Moss in the Japanese Garden(苔)

Moss is one of the signature plants of Japanese gardens. Given the right conditions, it can cover large areas in a garden, it grows on stone lanterns, trees, garden stones. The Japanese climate fits perfectly to the plant’s needs: Japan is surrounded by the sea, which provides a general humid climate in spring, summer, and autumn. Between mid-June and early July, the rainy season drenches the naturally acidic soil.

The reason moss grows on nearly every available surface is in its biological structure. If the air humidity is 80% or higher, the leaves are able to absorb humidity and nutrients directly from the air. So what looks like roots are actually the plant’s holdfast. Moss prefers a nutrient-poor soil, too many nutrients can damage the plant. That is why it thrives in places where flowering plants have a hard time to survive. Moss is also an air cleaner. It absorbs pollutants like nitrates and ammonia.

Although Japan has a long rain season, rain isn’t actually necessary for moss to thrive. More important than the average annual rainfall is the air humidity. And even without rain, moss can also survive periods of drought. Although the leaves may seem dead, the plant is still alive and the leaves will return to their green color after watering.

Contents of the eBook
    • Moss in Japanese gardens
    • Introduction
    • Koke – Mosses and liverworts
    • Moss
    • Sugi-goke
    • Ōsugi-goke
    • Haihiba-goke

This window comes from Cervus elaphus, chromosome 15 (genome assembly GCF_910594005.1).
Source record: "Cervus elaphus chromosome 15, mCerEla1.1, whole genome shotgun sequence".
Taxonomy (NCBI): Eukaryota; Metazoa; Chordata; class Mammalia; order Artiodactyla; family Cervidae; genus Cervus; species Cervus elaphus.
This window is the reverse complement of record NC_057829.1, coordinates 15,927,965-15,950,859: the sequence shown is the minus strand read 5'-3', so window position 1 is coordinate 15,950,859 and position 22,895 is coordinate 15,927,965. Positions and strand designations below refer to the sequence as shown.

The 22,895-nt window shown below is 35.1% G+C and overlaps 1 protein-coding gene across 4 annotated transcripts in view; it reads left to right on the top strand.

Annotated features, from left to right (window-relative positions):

• Kotsubo-goke
    • Hai-goke
    • Mizu-goke
    • Suna-goke
    • Zeni-goke
    • Ja-goke
    • Famous moss gardens
    • Saihō-ji aka Koke-dera, the moss temple in Kyoto (西芳寺、苔寺)
    • Gyokudo Art Museum, Mitake, Tokyo (玉堂美術館)
    • Nezu Art Museum, Tokyo (根津美術館)
    • Hakone Museum of Art, Hakone (箱根美術館)
  • Establishing moss in your garden
  • Moss Maintenance
18 pages
45 beautiful moss pictures

The eBook is delivered as PDF.

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Moss in the Japanese Garden Trailer
Watch the Moss trailer here

Customer’s Voice

This is a fascinating little book. I love visiting temples but my kids hate them so I don’t go very often. When I do go I just love the mossy sections so when I saw this book I decided to read it.

I had no idea there were so many varieties of moss and that it can grow in such varied conditions. To be honest I thought moss was some kind of naturally occurring thing but I’ve since learned it can be planted in the same manner as any other plant. I’m contemplating growing some moss in my own garden now!

The book is an easy but interesting read. Very detailed and clear photographs. Great explanations of the names in English and Japanese as well as the botanical names will make it easy to find these at my local garden centre.

I’m planning a trip to Kyoto later this month so will be looking to see which other books I can read. The gardens are most definitely my favourite part of a temple visit.